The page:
new Orleans and a few other cities have a professional class of waiters/ bartenders / sommeliers that look at their jobs as a profession so many come to the table expecting that they will need to educate themselves about what they are serving....and take a lot of pride in it. There is substantially more income for those people in a city like new orleans and patrons tend to look at and treat the staff as professionals. You hit one one of the reason that we don't employ or maintain waitresses or table service staff. To have a committed staff they have to be able to make a real living...when you start adding too much staff their income goes down. Most of my staff isn't just paying the bills until they get a " real job" ... We bonus, offer health insurance , offer incentives for education, paid vacations , pay above scale etc. most places don't do that.
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  17. Ricelikesbeer

    Ricelikesbeer Zealot (582) Nov 29, 2006 Colorado

    Yes exactly. Here in denver, the base knowledge of both staff and consumers is pretty high, but you still dont' see professional servers very often. I think it's great that an establishment would ensure a proper foundation for pouring great beer! I've been nearly offended at the lack of knowledge of some establishments, despite their incredible selection. I'll ommit any names out of respect for those said establishments.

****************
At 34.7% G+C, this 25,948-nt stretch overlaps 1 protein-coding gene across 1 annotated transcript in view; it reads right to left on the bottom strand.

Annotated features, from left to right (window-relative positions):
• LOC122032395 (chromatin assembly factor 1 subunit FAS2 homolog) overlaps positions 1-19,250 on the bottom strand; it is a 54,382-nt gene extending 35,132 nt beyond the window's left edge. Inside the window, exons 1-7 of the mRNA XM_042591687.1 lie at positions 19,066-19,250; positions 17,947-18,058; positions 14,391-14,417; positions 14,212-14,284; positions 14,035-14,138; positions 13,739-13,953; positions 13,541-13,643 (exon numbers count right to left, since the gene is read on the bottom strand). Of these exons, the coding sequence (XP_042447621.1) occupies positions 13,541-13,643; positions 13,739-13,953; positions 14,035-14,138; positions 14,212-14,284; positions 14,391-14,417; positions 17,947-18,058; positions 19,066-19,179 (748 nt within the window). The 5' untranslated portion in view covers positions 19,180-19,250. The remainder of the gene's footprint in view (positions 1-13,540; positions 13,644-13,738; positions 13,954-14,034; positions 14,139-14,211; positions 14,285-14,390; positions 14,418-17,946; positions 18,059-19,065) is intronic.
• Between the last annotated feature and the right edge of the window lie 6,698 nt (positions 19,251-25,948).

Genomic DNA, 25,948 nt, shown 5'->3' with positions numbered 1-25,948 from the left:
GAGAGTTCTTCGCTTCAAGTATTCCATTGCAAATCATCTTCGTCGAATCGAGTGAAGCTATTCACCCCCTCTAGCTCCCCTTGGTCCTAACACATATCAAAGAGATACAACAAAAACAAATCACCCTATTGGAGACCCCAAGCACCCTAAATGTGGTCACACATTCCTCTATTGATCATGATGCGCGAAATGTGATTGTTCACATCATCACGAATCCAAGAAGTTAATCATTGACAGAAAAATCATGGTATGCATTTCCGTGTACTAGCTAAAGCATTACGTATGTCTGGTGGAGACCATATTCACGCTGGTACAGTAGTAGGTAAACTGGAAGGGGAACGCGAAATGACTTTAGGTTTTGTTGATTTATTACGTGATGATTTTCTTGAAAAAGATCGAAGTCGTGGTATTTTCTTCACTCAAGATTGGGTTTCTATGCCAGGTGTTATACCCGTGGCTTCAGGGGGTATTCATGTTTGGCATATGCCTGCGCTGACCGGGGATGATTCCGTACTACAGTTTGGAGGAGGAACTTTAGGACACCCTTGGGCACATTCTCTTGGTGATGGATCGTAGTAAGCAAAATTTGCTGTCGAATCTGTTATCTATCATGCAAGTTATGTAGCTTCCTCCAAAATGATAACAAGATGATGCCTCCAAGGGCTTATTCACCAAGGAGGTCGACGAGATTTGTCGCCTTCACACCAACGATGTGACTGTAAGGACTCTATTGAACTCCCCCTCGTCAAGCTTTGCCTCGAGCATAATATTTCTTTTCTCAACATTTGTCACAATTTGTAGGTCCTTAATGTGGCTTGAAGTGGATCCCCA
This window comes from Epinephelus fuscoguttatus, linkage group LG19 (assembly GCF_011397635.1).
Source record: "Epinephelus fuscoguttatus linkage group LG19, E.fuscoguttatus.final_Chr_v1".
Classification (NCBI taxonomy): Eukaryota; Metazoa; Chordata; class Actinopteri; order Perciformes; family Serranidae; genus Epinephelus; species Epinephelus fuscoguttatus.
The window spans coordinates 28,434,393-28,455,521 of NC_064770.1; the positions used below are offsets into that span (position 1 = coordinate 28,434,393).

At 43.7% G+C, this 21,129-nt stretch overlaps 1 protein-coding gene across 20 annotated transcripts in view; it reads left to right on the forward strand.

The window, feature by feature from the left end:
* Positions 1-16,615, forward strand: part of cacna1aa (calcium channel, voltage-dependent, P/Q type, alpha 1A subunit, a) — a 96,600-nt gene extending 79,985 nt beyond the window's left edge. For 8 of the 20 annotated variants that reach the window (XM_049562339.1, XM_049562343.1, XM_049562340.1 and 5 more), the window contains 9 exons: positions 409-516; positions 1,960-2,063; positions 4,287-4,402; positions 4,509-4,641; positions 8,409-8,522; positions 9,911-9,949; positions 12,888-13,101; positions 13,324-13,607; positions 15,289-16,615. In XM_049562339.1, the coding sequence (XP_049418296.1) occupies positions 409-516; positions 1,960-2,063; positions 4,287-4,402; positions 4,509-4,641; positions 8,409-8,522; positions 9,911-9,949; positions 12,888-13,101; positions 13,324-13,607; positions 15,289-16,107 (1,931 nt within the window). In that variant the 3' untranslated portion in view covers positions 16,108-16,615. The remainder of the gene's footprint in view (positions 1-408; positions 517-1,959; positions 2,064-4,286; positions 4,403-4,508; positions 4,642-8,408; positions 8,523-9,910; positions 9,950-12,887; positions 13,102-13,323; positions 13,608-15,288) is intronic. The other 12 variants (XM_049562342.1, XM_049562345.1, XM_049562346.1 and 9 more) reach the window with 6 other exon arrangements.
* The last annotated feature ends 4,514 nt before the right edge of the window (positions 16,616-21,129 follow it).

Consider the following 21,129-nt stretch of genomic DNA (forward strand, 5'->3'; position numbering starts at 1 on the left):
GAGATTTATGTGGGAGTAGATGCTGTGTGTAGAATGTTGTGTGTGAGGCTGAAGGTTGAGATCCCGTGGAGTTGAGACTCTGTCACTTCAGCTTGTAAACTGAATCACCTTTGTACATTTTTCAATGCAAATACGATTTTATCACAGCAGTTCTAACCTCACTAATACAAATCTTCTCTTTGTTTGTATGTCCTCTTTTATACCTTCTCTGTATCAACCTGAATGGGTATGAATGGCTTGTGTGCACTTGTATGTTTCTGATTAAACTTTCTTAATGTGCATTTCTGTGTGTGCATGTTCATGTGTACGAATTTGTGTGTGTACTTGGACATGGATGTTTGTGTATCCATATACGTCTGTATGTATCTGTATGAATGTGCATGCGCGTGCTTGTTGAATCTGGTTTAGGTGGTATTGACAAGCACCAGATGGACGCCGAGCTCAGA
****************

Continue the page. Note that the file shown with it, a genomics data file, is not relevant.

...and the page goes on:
I really don't expect servers to know every detail about a beer, like the ibu's and grain bill, but geez, is it too much to ask for a short description? I usually just ask for small samples and judge them myself before I buy a full pint or snifter.
  18. MeadGuyfromMD

    MeadGuyfromMD Aspirant (215) May 23, 2007 Maryland

    HAHA! have you passed both parts of the test? I went through CCNA and CCDA, not too bad. Our instructor was, at the time, a paper CCIE awaiting the h/w exam.